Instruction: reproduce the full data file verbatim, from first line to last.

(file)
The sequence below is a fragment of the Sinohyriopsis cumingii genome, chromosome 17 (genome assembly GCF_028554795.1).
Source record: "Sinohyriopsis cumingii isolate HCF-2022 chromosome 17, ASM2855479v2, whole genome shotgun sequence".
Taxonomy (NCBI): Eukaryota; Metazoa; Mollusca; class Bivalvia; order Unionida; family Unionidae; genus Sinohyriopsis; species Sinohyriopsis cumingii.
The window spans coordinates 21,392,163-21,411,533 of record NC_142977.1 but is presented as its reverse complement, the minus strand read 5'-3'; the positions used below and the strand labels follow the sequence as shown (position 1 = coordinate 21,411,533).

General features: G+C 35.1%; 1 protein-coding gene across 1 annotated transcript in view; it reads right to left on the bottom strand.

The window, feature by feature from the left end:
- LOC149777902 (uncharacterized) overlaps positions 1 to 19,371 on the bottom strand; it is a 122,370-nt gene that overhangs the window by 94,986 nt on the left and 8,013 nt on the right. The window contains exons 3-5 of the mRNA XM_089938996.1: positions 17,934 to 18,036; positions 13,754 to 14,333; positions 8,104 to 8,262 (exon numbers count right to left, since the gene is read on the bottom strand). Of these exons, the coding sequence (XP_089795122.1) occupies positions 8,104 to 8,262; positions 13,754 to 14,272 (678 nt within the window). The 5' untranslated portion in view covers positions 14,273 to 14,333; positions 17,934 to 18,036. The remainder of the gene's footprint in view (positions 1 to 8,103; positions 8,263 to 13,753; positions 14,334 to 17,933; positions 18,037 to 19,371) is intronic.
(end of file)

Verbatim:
The sequence below is a fragment of the Sinohyriopsis cumingii genome, chromosome 17 (genome assembly GCF_028554795.1).
Source record: "Sinohyriopsis cumingii isolate HCF-2022 chromosome 17, ASM2855479v2, whole genome shotgun sequence".
Taxonomy (NCBI): Eukaryota; Metazoa; Mollusca; class Bivalvia; order Unionida; family Unionidae; genus Sinohyriopsis; species Sinohyriopsis cumingii.
The window spans coordinates 21,392,163-21,411,533 of record NC_142977.1 but is presented as its reverse complement, the minus strand read 5'-3'; the positions used below and the strand labels follow the sequence as shown (position 1 = coordinate 21,411,533).

General features: G+C 35.1%; 1 protein-coding gene across 1 annotated transcript in view; it reads right to left on the bottom strand.

The window, feature by feature from the left end:
- LOC149777902 (uncharacterized) overlaps positions 1 to 19,371 on the bottom strand; it is a 122,370-nt gene that overhangs the window by 94,986 nt on the left and 8,013 nt on the right. The window contains exons 3-5 of the mRNA XM_089938996.1: positions 17,934 to 18,036; positions 13,754 to 14,333; positions 8,104 to 8,262 (exon numbers count right to left, since the gene is read on the bottom strand). Of these exons, the coding sequence (XP_089795122.1) occupies positions 8,104 to 8,262; positions 13,754 to 14,272 (678 nt within the window). The 5' untranslated portion in view covers positions 14,273 to 14,333; positions 17,934 to 18,036. The remainder of the gene's footprint in view (positions 1 to 8,103; positions 8,263 to 13,753; positions 14,334 to 17,933; positions 18,037 to 19,371) is intronic.